“In some respects, for those of us who’ve managed the chaos that exists inside an enterprise, these numbers aren’t surprising,” says Tim Wade, Technical Director, CTO Team at Vectra. “Certainly, the presence of neglect and a lack of IT hygiene are an important part of this finding, but it’s equally important to contextualize these findings against the reality that databases are disproportionately a part of essential business systems relative to other infrastructure. This reality creates tension between the risks of disruption via exploitation from failing to patch and the inevitable cases where patches aren’t fully baked and can cause disruption. This tension exposes how the notion that enterprises will simply dig their way out of security holes with vulnerability management is a work of speculative fiction – known and unknown vulnerabilities will always exist in some noteworthy quantity, exploitation will occur as a byproduct of this, and it is incumbent on security professionals to invest in the capabilities necessary to detect and respond to such inevitabilities before material damage is done.”
Yaniv Bar-Dayan, CEO and co-founder at Vulcan Cyber, says security teams have three options to address data security:
- Do nothing and play the odds. This option isn’t acceptable to most organizations, but as we can see from Imperva’s research is the path almost half of all on-prem database administrators have chosen.
- Outsource to a data service like AWS or Snowflake. This doesn’t completely absolve the data owners from security responsibilities, but it goes a long way to reduce the burden. Cloud and data lake services can still be hacked through user configuration errors or faulty user access control vulnerabilities. But the DBaaS service providers operate their cyber risk management and vulnerability remediation programs at the highest levels of program maturity, which provides much-needed relief for many organizations who don’t want to own these responsibilities.
- Be like the data service providers and attain a “transformative” level of risk mitigation and vulnerability remediation maturity. There are four risk and vulnerability remediation program maturity levels, with “reactive” being the least mature and “transformative” being the most mature at level 4. Vulcan Cyber research finds that 55% of vulnerability management programs are at maturity level 1 or level 2, which draws a direct parallel to the prevalence of known, but unresolved, on-premises database vulnerabilities.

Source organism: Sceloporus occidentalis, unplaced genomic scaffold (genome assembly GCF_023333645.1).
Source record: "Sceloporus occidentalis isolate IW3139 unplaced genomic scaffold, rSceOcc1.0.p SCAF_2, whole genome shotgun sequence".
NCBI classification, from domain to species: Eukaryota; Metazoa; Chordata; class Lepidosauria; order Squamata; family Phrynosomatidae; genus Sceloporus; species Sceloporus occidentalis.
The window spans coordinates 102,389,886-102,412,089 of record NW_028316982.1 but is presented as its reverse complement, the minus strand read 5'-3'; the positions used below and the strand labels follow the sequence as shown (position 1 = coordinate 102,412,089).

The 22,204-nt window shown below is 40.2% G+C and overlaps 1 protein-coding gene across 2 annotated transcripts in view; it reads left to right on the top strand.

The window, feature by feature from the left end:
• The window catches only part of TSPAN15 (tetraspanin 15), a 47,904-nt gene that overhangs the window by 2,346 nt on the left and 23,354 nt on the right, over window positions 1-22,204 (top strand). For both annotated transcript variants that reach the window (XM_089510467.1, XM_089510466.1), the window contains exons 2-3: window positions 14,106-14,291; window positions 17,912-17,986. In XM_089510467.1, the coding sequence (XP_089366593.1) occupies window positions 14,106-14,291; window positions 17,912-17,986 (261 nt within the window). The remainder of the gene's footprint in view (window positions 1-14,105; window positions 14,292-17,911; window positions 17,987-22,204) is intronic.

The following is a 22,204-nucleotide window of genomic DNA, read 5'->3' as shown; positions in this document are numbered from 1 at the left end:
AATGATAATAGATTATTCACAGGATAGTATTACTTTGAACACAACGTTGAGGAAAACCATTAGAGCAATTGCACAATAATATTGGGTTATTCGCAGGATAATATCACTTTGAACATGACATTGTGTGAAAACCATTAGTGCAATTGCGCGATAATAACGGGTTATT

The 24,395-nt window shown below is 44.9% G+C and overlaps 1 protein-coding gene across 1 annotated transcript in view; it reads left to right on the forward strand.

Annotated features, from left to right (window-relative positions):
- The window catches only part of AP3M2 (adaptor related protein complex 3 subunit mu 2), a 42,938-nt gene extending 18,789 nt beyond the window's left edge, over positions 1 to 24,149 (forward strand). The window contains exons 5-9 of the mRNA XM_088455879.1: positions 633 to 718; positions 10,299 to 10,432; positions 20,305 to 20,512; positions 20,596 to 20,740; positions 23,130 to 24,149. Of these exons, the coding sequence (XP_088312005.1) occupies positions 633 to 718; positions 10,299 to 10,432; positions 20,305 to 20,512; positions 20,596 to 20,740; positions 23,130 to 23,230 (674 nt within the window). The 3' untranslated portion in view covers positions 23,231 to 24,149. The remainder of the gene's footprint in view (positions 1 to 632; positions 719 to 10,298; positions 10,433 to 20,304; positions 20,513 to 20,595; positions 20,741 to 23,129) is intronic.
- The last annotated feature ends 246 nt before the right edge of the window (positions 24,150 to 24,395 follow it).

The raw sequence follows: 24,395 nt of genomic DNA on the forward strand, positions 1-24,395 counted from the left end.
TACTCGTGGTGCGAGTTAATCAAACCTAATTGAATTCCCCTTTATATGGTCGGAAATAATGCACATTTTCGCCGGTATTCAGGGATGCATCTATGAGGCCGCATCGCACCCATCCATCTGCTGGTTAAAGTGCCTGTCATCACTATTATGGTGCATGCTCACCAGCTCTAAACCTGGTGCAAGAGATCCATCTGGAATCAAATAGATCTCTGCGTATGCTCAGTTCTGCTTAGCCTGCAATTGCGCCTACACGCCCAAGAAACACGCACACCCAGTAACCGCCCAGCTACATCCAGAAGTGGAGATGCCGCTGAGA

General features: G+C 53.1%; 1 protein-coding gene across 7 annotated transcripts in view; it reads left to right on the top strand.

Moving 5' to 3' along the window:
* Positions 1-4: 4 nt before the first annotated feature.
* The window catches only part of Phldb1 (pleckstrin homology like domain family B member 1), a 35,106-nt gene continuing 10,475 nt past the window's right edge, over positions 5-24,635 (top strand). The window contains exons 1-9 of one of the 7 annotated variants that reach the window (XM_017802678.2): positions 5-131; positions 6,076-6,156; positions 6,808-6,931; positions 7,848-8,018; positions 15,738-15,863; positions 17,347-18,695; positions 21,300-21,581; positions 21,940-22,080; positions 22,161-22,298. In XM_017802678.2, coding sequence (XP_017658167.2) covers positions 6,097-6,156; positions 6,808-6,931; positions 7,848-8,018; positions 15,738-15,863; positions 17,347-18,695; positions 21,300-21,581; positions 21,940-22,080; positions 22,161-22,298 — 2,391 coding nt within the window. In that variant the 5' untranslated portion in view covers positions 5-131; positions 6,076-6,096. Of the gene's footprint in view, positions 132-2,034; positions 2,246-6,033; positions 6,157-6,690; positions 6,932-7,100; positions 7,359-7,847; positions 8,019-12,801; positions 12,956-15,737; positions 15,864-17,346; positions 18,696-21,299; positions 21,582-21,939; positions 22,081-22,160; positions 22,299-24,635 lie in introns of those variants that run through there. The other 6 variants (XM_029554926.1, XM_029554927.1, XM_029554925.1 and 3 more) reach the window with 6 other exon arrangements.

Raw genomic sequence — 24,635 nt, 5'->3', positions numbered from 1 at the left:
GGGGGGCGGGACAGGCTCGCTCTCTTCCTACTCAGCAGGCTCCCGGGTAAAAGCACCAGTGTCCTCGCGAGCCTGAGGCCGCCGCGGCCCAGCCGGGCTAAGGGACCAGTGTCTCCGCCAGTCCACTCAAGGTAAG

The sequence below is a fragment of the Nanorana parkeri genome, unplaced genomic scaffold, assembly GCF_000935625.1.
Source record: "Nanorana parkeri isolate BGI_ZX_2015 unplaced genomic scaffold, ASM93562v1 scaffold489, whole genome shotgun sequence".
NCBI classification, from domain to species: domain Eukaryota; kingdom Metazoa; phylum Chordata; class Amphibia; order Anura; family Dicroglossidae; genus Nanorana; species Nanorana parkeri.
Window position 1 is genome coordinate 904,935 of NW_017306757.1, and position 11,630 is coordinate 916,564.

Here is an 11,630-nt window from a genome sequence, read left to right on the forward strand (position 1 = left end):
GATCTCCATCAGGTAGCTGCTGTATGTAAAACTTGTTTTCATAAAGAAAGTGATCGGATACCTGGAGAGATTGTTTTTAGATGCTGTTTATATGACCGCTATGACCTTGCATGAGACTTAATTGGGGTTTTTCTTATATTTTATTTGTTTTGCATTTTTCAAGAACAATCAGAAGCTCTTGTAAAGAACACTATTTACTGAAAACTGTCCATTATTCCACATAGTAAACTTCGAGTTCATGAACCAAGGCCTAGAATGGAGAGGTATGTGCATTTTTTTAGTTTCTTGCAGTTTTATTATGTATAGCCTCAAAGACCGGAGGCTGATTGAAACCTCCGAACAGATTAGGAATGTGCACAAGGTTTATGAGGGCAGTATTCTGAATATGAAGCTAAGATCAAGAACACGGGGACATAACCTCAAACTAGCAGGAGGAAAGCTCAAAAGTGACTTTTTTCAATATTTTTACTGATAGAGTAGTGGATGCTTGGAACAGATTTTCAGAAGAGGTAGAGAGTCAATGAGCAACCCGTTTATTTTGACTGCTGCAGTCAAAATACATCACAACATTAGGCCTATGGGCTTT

Keep in mind, Bar-Dayan notes, “that even though a database might contain a vulnerability, it doesn’t necessarily mean that the vulnerability poses a significant risk to the business. There is a chance the database security team is doing their job right and has identified the vulnerability, assessed the threat against the database assets, and prioritized it at a non-critical level of risk to the business.”
The Imperva data, explains Bar-Dayan, doesn’t show if the vulnerabilities are acceptable based on the owner’s assessment of risk, and vulnerability severity according to NIST guidelines is simply one input into a meaningful custom risk score to the end user. Risk-based vulnerability prioritization is essential for effective data security.
Schless adds, “Even if an organization’s infrastructure, apps and data have to remain on-prem to some extent, the IT and security teams can still take a modern approach to secure them. Typically, access to these resources has been done through VPN, but nowadays, even VPN solutions are being found to have vulnerabilities in them. The modern approach to securing access to on-prem and private apps or infrastructure is leveraging zero-trust network access (ZTNA). In doing so, organizations can extend the security benefits of the cloud to on-prem services. Most importantly, it enables teams to build dynamic access policies that take into account contextual signals such as the user, location, device OS and profile, user and device risk score, and more to determine whether the on-prem resources are safe to access. Users can access on-prem resources from any location and device, whether managed or unmanaged, without needing to hairpin traffic. ZTNA also enables teams to cloak their internet-facing private apps to prevent them from being discovered by attackers crawling the internet for vulnerable assets.
“Implementing ZTNA enables teams to include on-prem resources in their zero trust architecture and move towards a modern approach to securing the interactions between users, devices, networks and data,” says Schless.